What happens after you come to the United States if you’re a refugee? How do you assimilate?
Photographer Brandon Hill attempts to answer those questions through his new photo series titled “The Displaced.” Working with World Relief Seattle, he photographed refugees from various countries who are participating in a class in Seattle that helps people adjust to life in the United States.
“Each refugee story is entirely unique. And they all feel varied degrees of gratefulness for being in a safe country, while many still miss their family members terribly,” says Hill. “Despite seeing some horrors of humanity, their hope for their future, and belief in peace, is incredibly inspiring.”
Azeb, 29, from Eritrea, 10 months in the US
“I would love to learn computer programming,” she said. “When you’re coding something, you’re creating something new.”
Sami, from Afghanistan, seven months in the US
Sami was an interpreter for the American and French military in Afghanistan. He speaks two Afghan languages, as well as English, French, and Urdu. “I feel grateful I’m in a country of people who have already ‘made it.' I promise I will pay it back,” he said.
Tahmina, 50, from Bangladesh, 32 years in the US
“When I came to the US, I was living with an American family because I was under 18,” she said. “Living on a farm and learning English was very challenging and I missed my family very much. I would practice English words while looking in the mirror so I wouldn't look 'funny' to others. I carried a few precious things with me on my journey. I often look at them to remind me that life is beautiful and worth celebrating daily. I am still using my English so that I can speak up on behalf of those who are just arriving. That's why I love America. There is room for us all.”
Fazal, 23, from Afghanistan, three months in the US
Fazal started working with the US Army Special Forces in Afghanistan in 2011. “I was injured by an explosive device,” he said. “I will always fight for peace.”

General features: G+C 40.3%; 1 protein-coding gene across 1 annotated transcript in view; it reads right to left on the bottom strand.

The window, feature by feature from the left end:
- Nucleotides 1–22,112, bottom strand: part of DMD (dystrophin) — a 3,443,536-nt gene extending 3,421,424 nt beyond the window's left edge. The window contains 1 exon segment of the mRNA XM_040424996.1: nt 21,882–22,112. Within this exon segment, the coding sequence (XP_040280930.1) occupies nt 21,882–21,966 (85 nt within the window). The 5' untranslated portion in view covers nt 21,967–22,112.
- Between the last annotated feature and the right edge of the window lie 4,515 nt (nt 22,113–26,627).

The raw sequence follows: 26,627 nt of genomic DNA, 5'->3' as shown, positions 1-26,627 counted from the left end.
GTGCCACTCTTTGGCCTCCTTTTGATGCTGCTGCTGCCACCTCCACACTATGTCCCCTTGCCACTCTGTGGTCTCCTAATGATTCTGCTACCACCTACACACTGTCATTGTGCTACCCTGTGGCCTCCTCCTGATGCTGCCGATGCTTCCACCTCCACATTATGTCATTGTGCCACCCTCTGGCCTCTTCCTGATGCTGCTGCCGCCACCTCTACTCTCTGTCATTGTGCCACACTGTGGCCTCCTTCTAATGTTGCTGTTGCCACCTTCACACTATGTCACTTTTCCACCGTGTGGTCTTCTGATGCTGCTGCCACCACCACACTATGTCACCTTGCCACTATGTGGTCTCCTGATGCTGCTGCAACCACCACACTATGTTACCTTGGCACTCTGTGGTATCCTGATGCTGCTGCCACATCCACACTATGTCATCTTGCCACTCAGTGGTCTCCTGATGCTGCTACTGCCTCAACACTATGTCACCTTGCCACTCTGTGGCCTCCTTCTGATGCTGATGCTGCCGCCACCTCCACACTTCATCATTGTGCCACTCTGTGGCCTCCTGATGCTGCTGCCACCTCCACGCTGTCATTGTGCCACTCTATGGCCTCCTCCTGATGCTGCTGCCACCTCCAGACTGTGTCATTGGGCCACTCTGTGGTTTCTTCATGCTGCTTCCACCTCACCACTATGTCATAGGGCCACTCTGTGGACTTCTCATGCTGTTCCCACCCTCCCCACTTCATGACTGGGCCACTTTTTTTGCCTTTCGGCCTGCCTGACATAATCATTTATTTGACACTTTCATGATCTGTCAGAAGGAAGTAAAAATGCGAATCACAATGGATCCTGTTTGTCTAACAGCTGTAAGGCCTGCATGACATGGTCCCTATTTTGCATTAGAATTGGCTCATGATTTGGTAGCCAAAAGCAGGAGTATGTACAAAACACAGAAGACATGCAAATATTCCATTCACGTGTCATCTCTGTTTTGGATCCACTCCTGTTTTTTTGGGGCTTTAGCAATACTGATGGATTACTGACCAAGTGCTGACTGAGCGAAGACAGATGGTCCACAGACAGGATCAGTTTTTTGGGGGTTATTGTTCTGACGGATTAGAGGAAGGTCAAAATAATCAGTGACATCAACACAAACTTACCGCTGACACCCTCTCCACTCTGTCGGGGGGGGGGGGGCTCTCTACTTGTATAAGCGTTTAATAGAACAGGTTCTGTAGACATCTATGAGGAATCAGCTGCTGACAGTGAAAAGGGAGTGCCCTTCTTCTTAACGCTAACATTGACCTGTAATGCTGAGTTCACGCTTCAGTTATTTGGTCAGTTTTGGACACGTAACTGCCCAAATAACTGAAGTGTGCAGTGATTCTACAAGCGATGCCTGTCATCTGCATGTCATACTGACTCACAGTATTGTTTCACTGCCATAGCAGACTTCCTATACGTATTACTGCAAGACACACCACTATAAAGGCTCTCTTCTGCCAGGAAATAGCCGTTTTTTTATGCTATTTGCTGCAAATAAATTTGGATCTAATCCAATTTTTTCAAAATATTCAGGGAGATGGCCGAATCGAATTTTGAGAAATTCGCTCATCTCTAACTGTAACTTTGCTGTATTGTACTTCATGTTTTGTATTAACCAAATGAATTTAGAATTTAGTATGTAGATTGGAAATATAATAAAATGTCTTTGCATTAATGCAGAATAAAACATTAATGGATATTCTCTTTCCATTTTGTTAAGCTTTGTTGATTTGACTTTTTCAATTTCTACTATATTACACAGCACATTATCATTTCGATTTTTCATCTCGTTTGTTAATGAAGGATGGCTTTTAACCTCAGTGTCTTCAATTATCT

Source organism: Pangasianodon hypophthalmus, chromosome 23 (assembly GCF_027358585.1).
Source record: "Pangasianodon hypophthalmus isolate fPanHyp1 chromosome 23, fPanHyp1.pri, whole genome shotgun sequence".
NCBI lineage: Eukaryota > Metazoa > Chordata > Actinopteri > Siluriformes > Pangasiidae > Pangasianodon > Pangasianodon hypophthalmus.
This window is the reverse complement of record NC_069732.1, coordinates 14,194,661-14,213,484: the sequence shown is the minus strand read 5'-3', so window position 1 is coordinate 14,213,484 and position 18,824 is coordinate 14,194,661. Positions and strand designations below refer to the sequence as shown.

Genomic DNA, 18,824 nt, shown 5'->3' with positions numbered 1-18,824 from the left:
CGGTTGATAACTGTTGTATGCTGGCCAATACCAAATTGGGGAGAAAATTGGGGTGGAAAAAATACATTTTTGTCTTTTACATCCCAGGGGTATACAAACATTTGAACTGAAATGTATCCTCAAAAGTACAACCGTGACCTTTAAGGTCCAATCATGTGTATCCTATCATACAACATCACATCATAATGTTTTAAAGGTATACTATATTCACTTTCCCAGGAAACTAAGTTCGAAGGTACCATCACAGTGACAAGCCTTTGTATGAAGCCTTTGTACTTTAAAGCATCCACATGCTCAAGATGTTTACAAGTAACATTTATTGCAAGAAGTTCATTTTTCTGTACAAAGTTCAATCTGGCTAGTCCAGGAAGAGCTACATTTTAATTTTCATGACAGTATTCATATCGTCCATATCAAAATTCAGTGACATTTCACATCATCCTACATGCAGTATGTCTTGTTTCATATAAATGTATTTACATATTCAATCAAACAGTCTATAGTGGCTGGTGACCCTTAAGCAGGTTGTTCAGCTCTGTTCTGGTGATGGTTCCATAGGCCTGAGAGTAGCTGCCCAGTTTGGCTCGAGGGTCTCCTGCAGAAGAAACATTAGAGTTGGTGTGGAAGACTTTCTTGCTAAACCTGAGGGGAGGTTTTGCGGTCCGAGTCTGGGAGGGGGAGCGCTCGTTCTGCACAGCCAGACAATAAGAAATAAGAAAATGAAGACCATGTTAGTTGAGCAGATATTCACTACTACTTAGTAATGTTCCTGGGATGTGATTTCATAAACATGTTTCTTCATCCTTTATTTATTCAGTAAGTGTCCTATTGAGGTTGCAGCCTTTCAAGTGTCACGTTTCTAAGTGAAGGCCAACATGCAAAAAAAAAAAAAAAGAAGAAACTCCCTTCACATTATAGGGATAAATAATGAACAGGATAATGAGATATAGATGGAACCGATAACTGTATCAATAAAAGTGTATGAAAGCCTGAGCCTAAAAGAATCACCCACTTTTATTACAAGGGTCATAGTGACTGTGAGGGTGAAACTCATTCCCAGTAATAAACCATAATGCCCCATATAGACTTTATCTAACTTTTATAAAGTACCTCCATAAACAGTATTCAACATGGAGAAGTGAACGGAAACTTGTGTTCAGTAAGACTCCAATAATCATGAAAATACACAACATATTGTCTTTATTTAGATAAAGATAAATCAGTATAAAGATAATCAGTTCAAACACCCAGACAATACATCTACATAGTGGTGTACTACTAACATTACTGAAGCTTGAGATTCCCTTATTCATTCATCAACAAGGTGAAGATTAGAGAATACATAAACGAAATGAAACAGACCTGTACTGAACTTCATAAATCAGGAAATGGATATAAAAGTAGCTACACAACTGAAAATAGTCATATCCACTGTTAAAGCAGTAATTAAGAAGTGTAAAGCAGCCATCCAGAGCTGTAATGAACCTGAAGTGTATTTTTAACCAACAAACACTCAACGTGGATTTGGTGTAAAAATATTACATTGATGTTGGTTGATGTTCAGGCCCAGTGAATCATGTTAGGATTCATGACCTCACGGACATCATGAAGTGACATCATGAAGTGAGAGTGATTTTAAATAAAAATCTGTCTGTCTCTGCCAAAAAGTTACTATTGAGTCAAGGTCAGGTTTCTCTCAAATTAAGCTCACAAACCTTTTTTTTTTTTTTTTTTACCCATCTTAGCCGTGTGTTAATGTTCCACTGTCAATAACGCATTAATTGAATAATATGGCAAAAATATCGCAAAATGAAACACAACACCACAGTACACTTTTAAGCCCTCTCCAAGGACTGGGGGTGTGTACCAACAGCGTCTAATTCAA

Joseph, 42, from Liberia, 13 years in the US
“One unique thing I like about this country is most people are willing to help strangers even if they do not ask,” Joseph said. He left Liberia because of its civil war in 1990 and ended up in a refugee camp on the Ivory Coast. Eventually another civil war broke out, and he was allowed into the United States in 2004. Joseph is graduating from college in June.
Irina, 40, from Ukraine, 16 years in the US
“I escaped religious persecution in Ukraine. I now help guide new refugees to the US,” said Irina. She has worked for 12 years at World Relief Seattle.
Kamala, 29, from Nepal, four months in the US
“After a civil war in my Nepal, and six years of being apart from my family, I have reunited with them in the US,” said Kamala.
Ajmal, 36, from Afghanistan, one year, four months in the US
“My wife is back in Afghanistan, and I’m working to get her here with me,” said Ajmal. “If I can’t, then I will go back to our county to die together in each other's arms.”
More portraits from this series can be seen on Brandon Hill's website.